Design

Slide Rule

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I’ve had this knocking around for a while now and recently rediscovered it! A nice bit of vintage drawing equipment. Actually, it’s a slide rule –  the precursor to the calculator and computer – in its day it was an indispensable tool in everything from architecture to engineering and required accuracy on a level that modern, machine-made equipment would be proud of. This was a precision instrument which made it expensive – many slide rules were passed down from father to son as they progressed into the workforce. Heirlooms of a kind I guess.

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I’m glad they did, or they would not be around for us to marvel at now (I should get out more.) Well, I think this stuff needs to be reconsidered – after all, it has something not often found with modern technology – longevity. Ok, I know it is obsolete in modern terms, but I think it still has some relevance – even visually. Just look at the corners, bezels, thin lines and mix of materials? – Apple’s current design ethos works along the same principles I believe…

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There is another similarity too. Anyone who owns an iPhone/iPod/iPad will tell you why they prefer Apple products to other brands (whether you want to know or not!) and more often than not, they will cite the look and feel, the smoothness of a moving button, say, or the weight/proportions/functionality/intuitiveness etc – whatever detail they have recently discovered – almost with evangelical zeal!

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This has the same qualities about it. It has a reassuring heft. Its moving parts are tightly fitting, but glide smoothly and stay put once it place. It feels good in the hand – its body is made of a dense hardwood giving it a weight and rigidity not found outside of an adult movie! The plastic (now elegantly yellowed on the outside) is very finely marked, but clear and sharp leaving no room for error.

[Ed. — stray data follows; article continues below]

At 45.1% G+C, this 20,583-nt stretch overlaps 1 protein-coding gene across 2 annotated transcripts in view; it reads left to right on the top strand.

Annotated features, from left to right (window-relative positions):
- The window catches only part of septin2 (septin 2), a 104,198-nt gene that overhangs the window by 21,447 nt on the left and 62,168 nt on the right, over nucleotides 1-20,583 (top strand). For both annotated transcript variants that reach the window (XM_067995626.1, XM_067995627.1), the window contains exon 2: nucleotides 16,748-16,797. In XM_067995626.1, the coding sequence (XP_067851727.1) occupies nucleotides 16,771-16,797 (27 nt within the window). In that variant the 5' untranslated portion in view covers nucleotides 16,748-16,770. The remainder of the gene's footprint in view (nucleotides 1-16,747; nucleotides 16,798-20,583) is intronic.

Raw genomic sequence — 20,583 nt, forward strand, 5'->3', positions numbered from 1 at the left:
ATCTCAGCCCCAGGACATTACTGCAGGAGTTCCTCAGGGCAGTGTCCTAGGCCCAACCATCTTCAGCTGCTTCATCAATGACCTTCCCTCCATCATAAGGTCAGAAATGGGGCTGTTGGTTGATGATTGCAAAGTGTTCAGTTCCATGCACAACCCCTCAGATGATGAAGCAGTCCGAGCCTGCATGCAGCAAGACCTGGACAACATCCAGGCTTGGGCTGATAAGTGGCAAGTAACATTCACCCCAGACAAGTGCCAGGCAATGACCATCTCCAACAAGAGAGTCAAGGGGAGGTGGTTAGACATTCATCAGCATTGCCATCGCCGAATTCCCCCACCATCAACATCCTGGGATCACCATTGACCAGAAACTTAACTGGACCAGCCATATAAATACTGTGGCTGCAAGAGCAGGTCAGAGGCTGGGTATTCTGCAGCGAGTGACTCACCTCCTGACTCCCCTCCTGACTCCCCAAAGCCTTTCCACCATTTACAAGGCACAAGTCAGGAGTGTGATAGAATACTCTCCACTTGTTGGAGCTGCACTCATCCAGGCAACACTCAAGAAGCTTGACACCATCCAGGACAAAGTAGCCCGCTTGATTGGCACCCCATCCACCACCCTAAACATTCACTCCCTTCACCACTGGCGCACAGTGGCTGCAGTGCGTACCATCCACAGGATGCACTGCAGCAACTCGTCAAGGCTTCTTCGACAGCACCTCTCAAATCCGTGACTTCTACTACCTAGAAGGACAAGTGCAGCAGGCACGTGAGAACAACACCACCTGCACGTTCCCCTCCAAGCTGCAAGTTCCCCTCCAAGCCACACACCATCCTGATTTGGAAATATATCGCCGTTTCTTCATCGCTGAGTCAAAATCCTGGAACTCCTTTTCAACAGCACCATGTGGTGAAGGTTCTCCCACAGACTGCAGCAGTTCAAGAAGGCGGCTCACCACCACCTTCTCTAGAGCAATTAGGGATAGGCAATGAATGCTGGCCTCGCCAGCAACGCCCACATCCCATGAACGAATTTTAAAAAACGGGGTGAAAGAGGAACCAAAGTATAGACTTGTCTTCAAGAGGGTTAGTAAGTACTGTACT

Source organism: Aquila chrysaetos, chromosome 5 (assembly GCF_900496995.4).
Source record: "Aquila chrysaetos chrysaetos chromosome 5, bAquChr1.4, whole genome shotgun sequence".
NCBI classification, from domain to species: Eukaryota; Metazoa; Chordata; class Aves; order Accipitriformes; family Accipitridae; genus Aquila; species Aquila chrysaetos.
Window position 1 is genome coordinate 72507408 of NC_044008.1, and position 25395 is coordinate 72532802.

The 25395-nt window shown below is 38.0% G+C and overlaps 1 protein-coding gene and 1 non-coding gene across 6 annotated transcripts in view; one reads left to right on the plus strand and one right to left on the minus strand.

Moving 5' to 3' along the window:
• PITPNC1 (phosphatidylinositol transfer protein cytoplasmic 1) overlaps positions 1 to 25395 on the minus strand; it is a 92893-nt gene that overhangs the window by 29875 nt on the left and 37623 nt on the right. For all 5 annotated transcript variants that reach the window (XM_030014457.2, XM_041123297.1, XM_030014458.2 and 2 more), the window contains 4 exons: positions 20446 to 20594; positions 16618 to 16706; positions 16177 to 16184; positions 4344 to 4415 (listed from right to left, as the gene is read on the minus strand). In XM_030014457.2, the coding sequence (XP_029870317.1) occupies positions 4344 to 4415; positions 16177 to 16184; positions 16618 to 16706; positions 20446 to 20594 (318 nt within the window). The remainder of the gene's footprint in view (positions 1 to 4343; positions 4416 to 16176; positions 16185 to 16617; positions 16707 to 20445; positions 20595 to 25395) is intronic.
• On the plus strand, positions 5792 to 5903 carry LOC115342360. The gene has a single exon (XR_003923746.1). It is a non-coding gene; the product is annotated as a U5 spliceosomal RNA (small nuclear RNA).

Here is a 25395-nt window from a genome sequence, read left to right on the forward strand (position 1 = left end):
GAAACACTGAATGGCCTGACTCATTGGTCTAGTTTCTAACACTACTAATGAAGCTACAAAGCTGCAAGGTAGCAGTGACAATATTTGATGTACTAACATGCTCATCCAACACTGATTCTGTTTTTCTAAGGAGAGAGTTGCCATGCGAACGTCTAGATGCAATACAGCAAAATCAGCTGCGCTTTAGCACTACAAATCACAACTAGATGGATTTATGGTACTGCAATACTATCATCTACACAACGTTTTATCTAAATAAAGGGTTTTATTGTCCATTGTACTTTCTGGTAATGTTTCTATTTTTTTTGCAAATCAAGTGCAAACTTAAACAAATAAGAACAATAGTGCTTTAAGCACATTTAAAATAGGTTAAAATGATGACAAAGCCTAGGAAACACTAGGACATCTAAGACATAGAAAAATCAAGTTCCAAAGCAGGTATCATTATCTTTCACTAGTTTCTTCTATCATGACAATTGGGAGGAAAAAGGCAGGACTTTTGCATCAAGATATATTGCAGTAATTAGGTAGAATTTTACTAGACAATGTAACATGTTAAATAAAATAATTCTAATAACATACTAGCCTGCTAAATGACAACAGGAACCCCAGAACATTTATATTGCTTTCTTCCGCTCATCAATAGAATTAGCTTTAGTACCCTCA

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On the back, printed in tiny type are all the standard conversion tables – tiny yes, but very clear. This must have been like carrying around a little Wikipedia back in the day!

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The number 35 stamped into the wood indicates the year it was made – 1935! How very thoughtful of them. And it comes in its own two part case…

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There is a fair bit of interest in this sort of thing, with lots of people sharing information and research on all kinds of obsolete tools and instruments. I found much information about slide rules and Faber Castell here, but have found myself very distracted here, here, and here.

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2 thoughts on “Slide Rule

  1. Thank you for the poignant comments about the slide rule. You are not alone in your feelings. I have been attracted to slide rules for many of the same reasons. You may see some real pieces of art at my website drsliderule.blogspot.com. The Oughtred Society dedicated to the study and preservation of slide rules and related devices. They have a website (oughtred.org), a Journal that is published twice yearly that is very interesting, and have annual meetings on both the West and East Coasts every year.
    Newly interested parties are always welcomed. There is also a bulletin board for slide rule enthusiasts and a variety of stores that specialize in selling slide rules. Ebay is a great place to find a slide rule if you wish to find one inexpensively, as well as for the more advanced collector

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